When I was seeking potential topics for posts, Yuli (of My It Things and Style Coalition) threw this one at me–“You should write on how not to lose perspective, avoid jealousy and stay thankful,” which I thought was a great idea. To be honest, I'm not always the best at all three, though I try to be. I honestly believe they're 3 of the most important things a blogger can do to keep themselves invested, enthusiastic, and engaged in their sites for the long run. And luckily, I also believe they all work hand in hand.
On Keeping Perspective
Perspective can be one of the first things we lose as a blogger, especially if we start our blog with a goal of tons of readers, freebies galore, and making a full time paycheck right off the bat. Especially after 4 years of blogging, it's easy for me to lose perspective: Why isn't my traffic higher when I've been doing this so long? Why am I not networking with more bloggers? Why do I keep missing all the great conferences and how is that impacting my growth?
Perspective is necessary. Blogging is hard work (and even harder if you're working a full-time job). We only have so many hours in the day.
So to keep your perspective, try asking yourself:
- Can I do more with the available time I have? More being more posting? More commenting? More interacting? If so, great–do it! If not, don't beat yourself up over it–you have limits to what you can do.
- Do I have to give up something in my life to make time for more? Am I willing to do that? It's okay to say, “No, I'm not giving up my 1 hour of The Bachelorette to blog.” It's okay to say, “My weekends need to be spent with my partner and kids.”
- What am I REALLY willing to do to achieve my goals? It's really easy to say, “I'm willing to do whatever it takes to become a professional blogger,” but in reality, we all have our limits. What are yours? I'm not willing to quit my salaried job just yet, or sacrifice all of my time with my partner, friends, and pets. Life is too short (and New Orleans is too great a city) to spend all of my time cooped up in front of a computer. If it delays my ability to do this full time, that's something I have to come to terms with.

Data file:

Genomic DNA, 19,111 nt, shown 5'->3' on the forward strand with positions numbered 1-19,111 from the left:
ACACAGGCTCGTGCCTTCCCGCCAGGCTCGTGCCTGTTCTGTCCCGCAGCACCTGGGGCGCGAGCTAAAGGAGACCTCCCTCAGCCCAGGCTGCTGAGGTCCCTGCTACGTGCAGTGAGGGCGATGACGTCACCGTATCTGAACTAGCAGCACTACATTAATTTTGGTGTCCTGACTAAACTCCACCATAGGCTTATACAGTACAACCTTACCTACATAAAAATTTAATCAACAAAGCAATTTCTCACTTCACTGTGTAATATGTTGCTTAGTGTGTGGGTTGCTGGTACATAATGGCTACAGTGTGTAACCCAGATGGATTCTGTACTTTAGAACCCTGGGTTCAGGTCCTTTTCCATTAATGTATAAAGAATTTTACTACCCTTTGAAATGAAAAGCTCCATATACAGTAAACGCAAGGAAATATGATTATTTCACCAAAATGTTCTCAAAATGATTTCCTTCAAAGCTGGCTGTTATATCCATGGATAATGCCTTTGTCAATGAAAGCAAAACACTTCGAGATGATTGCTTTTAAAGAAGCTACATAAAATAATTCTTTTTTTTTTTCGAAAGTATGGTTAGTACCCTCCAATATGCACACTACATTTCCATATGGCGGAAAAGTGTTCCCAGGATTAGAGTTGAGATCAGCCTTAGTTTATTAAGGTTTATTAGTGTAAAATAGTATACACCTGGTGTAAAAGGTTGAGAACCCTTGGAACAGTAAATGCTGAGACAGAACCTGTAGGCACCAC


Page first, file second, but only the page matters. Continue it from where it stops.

On Avoiding Jealousy
I believe that jealousy CAN be a useful emotion; obviously someone or something is triggering deep feelings inside of us. Jealousy can be great if it prompts us to get our asses in gear and make changes, start ideas, and follow our dreams-but how often does it REALLY do that?
Keeping perspective on your life is great for decreasing jealousy issues–because jealousy in blogging is quite frivolous. Blogging presents such a small microcosm of our lives that no one reading ever gets a full picture. So why be jealous that a blogger has an amazing shoe collection and you don't? You may not see the hours she works to pay for those, the mountain of credit card debt she's hiding from, or the loss in her life that led to shopping as an emotional crutch. You may be jealous that someone has a stellar photographer boyfriend taking her amazing photos–but maybe he's working hard to become a professional, is just out of school with no portfolio, or the photographer-blogger relationship is taking its toll on them.
The point being–why waste your time on jealousy when you can't know the hundreds of variables impacting any blogger's life? It all comes back to keeping perspective–keeping a perspective about the lives of others will prevent the green eyed monster from showing up too frequently in yours.
On Staying Thankful
This one may be the easiest for me. Do you know what helps me avoid jealousy most often? Reminding myself of the many things I'm thankful for in blogging.
I'm super thankful that I count some AMAZING bloggers as my friends and colleagues–like the lovely Jennine of The Coveted/IFB. I'm super thankful that my blogging has given me the opportunity to write for IFB twice a week. I'm super thankful that my site gets a bit of traffic each month, and that brings in some extra cash to save for beautiful pretties or pay down my credit cards. I'm super thankful that I'm still writing Dramatis Personae after 4 years, while maintaining full-time job, that my partner is supportive and kind about it, and that I have a full-time job that allows me to pursue this passion without worry about paying my bills.
When I write it down and out, it's so eye-opening. Wow–I have a lot to be thankful for in my blogging. You probably do, too.
Maybe you're thankful that, even though only your mom reads your blog, that you have the time to pursue a passion. Or that you're intensely passionate about something in the first place: do you realize how many people aren't? Or never take action on their passions? It's incredibly gratifying feeling to think about that! Or hell, let's all be thankful that we're in a position of privilege where we have internet, personal computers, and the freedom to express ourselves.
What do you do? To keep perspective? To avoid jealousy? And most importantly–to stay thankful?
Image by Libby Bulloff